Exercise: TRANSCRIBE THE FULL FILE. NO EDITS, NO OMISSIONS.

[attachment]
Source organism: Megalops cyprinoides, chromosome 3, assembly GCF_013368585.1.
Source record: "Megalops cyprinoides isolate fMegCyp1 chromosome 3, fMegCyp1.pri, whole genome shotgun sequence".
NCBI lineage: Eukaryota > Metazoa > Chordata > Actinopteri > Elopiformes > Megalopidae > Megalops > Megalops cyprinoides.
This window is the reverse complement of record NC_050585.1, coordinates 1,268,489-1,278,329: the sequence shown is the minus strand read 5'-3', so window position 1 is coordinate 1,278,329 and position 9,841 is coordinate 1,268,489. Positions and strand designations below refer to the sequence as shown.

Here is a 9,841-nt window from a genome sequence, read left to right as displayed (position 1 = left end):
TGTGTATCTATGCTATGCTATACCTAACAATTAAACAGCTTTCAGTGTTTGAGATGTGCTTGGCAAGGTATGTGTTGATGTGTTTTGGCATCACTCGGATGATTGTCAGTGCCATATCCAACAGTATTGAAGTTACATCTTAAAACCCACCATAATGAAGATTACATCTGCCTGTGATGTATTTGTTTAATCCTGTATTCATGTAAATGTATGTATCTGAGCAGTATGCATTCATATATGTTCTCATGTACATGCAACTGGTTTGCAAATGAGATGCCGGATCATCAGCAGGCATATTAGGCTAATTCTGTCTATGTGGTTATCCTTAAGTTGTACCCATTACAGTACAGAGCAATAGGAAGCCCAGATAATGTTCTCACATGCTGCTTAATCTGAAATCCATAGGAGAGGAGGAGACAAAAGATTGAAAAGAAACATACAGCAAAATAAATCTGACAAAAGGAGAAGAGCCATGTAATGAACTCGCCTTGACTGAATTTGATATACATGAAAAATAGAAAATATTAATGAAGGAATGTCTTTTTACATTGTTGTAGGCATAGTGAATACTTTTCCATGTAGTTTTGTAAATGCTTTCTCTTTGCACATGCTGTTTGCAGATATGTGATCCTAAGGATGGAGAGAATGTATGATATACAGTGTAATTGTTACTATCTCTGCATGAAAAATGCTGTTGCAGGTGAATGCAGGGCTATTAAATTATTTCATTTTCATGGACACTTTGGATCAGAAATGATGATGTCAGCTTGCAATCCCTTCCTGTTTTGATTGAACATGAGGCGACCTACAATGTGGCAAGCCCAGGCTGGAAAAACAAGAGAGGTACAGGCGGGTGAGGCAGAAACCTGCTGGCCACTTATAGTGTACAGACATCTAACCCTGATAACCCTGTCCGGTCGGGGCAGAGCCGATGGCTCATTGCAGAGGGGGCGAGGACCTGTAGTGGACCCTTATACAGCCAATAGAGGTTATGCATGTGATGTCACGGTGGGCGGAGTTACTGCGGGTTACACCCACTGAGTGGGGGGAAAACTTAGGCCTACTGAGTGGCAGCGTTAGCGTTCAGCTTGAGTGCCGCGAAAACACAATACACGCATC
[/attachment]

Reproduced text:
Source organism: Megalops cyprinoides, chromosome 3, assembly GCF_013368585.1.
Source record: "Megalops cyprinoides isolate fMegCyp1 chromosome 3, fMegCyp1.pri, whole genome shotgun sequence".
NCBI lineage: Eukaryota > Metazoa > Chordata > Actinopteri > Elopiformes > Megalopidae > Megalops > Megalops cyprinoides.
This window is the reverse complement of record NC_050585.1, coordinates 1,268,489-1,278,329: the sequence shown is the minus strand read 5'-3', so window position 1 is coordinate 1,278,329 and position 9,841 is coordinate 1,268,489. Positions and strand designations below refer to the sequence as shown.

Here is a 9,841-nt window from a genome sequence, read left to right as displayed (position 1 = left end):
TGTGTATCTATGCTATGCTATACCTAACAATTAAACAGCTTTCAGTGTTTGAGATGTGCTTGGCAAGGTATGTGTTGATGTGTTTTGGCATCACTCGGATGATTGTCAGTGCCATATCCAACAGTATTGAAGTTACATCTTAAAACCCACCATAATGAAGATTACATCTGCCTGTGATGTATTTGTTTAATCCTGTATTCATGTAAATGTATGTATCTGAGCAGTATGCATTCATATATGTTCTCATGTACATGCAACTGGTTTGCAAATGAGATGCCGGATCATCAGCAGGCATATTAGGCTAATTCTGTCTATGTGGTTATCCTTAAGTTGTACCCATTACAGTACAGAGCAATAGGAAGCCCAGATAATGTTCTCACATGCTGCTTAATCTGAAATCCATAGGAGAGGAGGAGACAAAAGATTGAAAAGAAACATACAGCAAAATAAATCTGACAAAAGGAGAAGAGCCATGTAATGAACTCGCCTTGACTGAATTTGATATACATGAAAAATAGAAAATATTAATGAAGGAATGTCTTTTTACATTGTTGTAGGCATAGTGAATACTTTTCCATGTAGTTTTGTAAATGCTTTCTCTTTGCACATGCTGTTTGCAGATATGTGATCCTAAGGATGGAGAGAATGTATGATATACAGTGTAATTGTTACTATCTCTGCATGAAAAATGCTGTTGCAGGTGAATGCAGGGCTATTAAATTATTTCATTTTCATGGACACTTTGGATCAGAAATGATGATGTCAGCTTGCAATCCCTTCCTGTTTTGATTGAACATGAGGCGACCTACAATGTGGCAAGCCCAGGCTGGAAAAACAAGAGAGGTACAGGCGGGTGAGGCAGAAACCTGCTGGCCACTTATAGTGTACAGACATCTAACCCTGATAACCCTGTCCGGTCGGGGCAGAGCCGATGGCTCATTGCAGAGGGGGCGAGGACCTGTAGTGGACCCTTATACAGCCAATAGAGGTTATGCATGTGATGTCACGGTGGGCGGAGTTACTGCGGGTTACACCCACTGAGTGGGGGGAAAACTTAGGCCTACTGAGTGGCAGCGTTAGCGTTCAGCTTGAGTGCCGCGAAAACACAATACACGCATC